The U.S. death toll from COVID-19 reached 1 million Monday, a once-unimaginable figure that only hints at the multitudes of loved ones and friends staggered by grief and frustration.
The number of dead, as tallied by the Centers for Disease Control and Prevention’s National Center for Health Statistics, is equivalent to that of a 9/11 attack every day for 336 days. It is roughly equal to how many Americans died in the Civil War and World War II combined. It’s as if Boston and Pittsburgh were wiped out.
“It is hard to imagine a million people plucked from this Earth,” said Jennifer Nuzzo, who leads a new pandemic center at the Brown University School of Public Health in Providence, R.I. “It’s still happening and we are letting it happen.”
Three out of every four deaths were people 65 and older. More men died than women. White people made up most of the deaths overall, but Black, Latino and Native American people have been roughly twice as likely to die from COVID-19 as their white counterparts.
In global surveys, Australians were more likely than Americans to agree that “most people can be trusted” — a major factor, researchers found, in getting people to change their behavior for the common good to combat Covid, by reducing their movements, wearing masks and getting vaccinated. Partly because of that compliance, which kept the virus more in check, Australia’s economy has grown faster than America’s through the pandemic.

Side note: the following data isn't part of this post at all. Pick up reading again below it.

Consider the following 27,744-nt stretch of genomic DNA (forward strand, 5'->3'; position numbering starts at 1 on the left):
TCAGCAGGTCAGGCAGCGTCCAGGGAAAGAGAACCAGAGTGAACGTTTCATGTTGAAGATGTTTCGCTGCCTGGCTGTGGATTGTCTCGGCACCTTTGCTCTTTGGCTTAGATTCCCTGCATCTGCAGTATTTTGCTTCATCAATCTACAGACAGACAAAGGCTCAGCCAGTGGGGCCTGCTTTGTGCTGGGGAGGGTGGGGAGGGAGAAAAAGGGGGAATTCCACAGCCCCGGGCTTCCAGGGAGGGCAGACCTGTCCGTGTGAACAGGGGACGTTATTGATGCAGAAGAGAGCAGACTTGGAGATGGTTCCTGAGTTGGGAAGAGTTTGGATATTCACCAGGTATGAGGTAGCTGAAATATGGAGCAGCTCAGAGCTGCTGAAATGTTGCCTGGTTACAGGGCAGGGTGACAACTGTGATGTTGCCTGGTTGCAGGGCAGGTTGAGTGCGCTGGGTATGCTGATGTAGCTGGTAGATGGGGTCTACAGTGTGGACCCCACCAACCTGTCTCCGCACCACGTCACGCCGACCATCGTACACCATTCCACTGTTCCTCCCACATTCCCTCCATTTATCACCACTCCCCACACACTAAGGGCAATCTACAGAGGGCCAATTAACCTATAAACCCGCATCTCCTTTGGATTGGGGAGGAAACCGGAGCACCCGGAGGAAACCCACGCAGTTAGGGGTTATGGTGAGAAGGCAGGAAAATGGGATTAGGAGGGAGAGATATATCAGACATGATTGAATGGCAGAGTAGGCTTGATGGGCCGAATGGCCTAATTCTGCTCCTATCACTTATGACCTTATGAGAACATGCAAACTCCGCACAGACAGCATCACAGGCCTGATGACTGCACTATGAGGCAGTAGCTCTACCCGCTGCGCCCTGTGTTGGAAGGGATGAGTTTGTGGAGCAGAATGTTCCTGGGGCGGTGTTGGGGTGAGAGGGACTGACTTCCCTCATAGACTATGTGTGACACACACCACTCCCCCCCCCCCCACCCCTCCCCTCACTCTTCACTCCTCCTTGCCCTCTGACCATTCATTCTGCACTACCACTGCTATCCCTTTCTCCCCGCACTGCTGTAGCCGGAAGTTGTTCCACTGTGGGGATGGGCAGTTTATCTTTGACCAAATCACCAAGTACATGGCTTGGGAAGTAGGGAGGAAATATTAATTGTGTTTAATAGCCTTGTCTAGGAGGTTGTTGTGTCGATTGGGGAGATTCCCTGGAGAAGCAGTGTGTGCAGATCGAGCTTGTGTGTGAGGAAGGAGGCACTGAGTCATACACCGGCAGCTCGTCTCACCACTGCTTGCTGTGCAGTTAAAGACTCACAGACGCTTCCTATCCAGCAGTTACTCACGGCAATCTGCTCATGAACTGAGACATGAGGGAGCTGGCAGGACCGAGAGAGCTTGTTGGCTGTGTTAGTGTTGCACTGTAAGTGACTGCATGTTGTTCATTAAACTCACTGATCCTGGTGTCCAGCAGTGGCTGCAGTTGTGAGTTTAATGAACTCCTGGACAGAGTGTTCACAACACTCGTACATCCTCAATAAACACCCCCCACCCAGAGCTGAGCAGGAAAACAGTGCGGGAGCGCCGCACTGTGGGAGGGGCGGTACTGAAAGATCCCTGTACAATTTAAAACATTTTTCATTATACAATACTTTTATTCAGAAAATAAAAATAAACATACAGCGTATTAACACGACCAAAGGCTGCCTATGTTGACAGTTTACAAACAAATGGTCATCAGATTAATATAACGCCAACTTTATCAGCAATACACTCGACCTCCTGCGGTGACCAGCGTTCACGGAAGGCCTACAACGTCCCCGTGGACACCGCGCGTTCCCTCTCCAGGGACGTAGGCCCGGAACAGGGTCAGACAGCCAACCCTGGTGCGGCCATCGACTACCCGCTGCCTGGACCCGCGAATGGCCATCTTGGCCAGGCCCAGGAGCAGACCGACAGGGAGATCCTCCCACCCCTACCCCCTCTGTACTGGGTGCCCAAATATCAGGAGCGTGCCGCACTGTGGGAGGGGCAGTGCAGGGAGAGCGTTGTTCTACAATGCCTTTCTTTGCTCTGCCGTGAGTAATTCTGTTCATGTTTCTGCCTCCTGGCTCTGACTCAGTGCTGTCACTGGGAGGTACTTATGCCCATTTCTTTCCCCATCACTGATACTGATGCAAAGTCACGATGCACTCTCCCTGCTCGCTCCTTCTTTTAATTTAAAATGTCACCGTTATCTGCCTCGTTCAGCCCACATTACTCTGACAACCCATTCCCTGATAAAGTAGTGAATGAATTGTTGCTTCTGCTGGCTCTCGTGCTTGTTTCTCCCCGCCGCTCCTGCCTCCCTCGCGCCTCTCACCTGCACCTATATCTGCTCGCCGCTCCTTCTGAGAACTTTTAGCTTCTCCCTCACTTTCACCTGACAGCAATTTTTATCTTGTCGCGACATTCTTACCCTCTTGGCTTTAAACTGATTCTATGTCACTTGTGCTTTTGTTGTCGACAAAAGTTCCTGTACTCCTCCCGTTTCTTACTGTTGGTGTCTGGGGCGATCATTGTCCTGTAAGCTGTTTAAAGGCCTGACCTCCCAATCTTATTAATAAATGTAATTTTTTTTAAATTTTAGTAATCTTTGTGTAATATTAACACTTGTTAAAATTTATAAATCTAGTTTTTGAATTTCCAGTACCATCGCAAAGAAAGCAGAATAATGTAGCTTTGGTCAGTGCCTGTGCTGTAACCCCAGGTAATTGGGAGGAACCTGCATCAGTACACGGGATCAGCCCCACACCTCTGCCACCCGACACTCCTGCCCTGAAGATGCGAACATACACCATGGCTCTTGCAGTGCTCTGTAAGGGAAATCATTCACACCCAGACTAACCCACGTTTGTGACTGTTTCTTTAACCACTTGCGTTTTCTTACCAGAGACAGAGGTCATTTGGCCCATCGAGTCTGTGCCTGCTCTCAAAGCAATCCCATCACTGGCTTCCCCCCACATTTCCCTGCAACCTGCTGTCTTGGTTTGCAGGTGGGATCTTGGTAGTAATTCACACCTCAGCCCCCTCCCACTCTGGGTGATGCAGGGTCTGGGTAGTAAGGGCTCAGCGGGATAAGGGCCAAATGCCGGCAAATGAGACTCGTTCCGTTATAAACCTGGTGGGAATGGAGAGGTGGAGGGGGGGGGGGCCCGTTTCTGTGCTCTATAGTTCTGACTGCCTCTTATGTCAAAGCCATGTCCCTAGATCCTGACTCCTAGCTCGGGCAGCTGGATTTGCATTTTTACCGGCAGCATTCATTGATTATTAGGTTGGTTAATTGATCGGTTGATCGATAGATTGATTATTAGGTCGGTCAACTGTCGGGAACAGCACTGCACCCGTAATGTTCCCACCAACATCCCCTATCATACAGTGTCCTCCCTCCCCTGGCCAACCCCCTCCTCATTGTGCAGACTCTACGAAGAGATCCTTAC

But of greater import, interpersonal trust — a belief that others would do what was right not just for the individual but for the community — saved lives. Trust mattered more than smoking prevalence, health spending or form of government, a study of 177 countries in The Lancet recently found. And in Australia, the process of turning trust into action began early.
During the toughest of Covid times, Australians showed that the national trait of “mateship” — defined as the bond between equal partners or close friends — was still alive and well. They saw Covid spiral out of control in the United States and Britain, and chose a different path.
Compliance rates with social distancing guidelines, along with Covid testing, contact tracing and isolation, held steady at around 90 percent during the worst early outbreaks, according to modeling from the University of Sydney. In the United States, reductions in mobility — a key measure of social distancing — were less stark, shorter and more inconsistent, based in part on location, political identity or wealth.
In Australia, rule-following was the social norm. It was Mick Fanning, a surfing superstar, who did not question the need to stay with his American wife and infant in a small hotel room for 14 days of quarantine after a trip to California. It was border officials canceling the visa of Novak Djokovic, the top male tennis player in the world, for failing to follow a Covid vaccine mandate, leading to his eventual deportation.
It was also all the Australians who lined up to get tested, who wore masks without question, who turned their phones into virus trackers with check-in apps, who set up food services for the old, infirm or poor in lockdowns, or who offered a place to stay to women who had been trapped in their homes with abusive husbands.